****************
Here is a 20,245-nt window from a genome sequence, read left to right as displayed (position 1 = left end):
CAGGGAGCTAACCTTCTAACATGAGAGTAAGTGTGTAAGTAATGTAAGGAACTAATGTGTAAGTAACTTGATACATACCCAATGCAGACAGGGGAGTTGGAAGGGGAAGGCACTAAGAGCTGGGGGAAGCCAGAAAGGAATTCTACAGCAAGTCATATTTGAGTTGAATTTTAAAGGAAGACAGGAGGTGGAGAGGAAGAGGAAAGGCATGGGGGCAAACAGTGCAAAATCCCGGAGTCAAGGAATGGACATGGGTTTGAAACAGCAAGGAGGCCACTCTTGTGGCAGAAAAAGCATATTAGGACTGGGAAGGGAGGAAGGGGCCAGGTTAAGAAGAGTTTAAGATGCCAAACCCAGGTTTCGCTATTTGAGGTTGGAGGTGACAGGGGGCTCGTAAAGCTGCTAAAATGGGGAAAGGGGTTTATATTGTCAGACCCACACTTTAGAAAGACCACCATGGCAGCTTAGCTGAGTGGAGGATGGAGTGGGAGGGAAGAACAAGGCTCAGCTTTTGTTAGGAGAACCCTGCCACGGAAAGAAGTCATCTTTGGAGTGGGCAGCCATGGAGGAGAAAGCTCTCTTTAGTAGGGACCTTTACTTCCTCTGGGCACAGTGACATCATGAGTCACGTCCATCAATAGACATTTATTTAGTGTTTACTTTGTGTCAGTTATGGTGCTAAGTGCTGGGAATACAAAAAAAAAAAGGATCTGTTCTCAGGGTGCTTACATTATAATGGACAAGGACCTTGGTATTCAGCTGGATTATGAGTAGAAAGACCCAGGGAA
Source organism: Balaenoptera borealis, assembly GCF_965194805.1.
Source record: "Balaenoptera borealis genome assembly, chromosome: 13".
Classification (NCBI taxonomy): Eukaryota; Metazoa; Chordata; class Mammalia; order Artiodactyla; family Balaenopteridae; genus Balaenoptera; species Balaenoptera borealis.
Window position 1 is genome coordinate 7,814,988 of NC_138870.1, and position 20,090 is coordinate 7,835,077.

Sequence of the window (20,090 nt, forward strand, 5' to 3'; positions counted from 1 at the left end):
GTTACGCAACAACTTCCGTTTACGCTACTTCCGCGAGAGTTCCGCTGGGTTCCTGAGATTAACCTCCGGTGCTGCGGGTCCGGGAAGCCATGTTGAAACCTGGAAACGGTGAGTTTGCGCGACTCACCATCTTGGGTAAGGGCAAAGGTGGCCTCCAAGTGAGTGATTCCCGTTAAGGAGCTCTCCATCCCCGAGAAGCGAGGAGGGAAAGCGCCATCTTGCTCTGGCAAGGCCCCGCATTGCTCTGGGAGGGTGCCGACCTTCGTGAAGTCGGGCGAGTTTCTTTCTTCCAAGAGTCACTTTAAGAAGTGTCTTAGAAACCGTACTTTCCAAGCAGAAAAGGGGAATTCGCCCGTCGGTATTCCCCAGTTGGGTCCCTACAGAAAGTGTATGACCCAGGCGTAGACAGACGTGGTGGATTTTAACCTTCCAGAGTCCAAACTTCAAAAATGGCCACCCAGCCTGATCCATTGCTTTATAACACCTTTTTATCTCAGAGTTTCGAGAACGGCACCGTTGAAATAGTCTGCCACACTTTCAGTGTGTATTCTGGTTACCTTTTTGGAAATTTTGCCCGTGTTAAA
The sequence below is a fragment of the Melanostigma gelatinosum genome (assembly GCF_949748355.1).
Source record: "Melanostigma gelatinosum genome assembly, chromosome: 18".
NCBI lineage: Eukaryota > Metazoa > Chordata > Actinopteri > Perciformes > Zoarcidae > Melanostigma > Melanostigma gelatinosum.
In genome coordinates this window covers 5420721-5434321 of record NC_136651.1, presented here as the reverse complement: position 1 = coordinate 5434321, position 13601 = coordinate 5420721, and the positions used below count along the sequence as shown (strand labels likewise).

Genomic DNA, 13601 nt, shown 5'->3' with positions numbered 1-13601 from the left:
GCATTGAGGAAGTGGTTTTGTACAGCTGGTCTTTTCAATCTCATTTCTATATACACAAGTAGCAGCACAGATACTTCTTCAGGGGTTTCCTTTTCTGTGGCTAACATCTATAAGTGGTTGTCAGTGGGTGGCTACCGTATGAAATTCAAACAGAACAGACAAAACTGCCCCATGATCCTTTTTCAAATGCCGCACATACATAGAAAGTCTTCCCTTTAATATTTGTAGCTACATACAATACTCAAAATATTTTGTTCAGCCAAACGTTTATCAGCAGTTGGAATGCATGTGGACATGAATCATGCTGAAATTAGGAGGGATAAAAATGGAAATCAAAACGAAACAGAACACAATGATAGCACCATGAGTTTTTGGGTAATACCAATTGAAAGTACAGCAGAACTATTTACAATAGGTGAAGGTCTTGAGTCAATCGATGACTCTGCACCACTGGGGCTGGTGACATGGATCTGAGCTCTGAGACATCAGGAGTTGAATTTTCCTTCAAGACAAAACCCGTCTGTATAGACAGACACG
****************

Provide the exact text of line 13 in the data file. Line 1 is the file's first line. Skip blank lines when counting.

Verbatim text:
Genomic DNA, 13601 nt, shown 5'->3' with positions numbered 1-13601 from the left: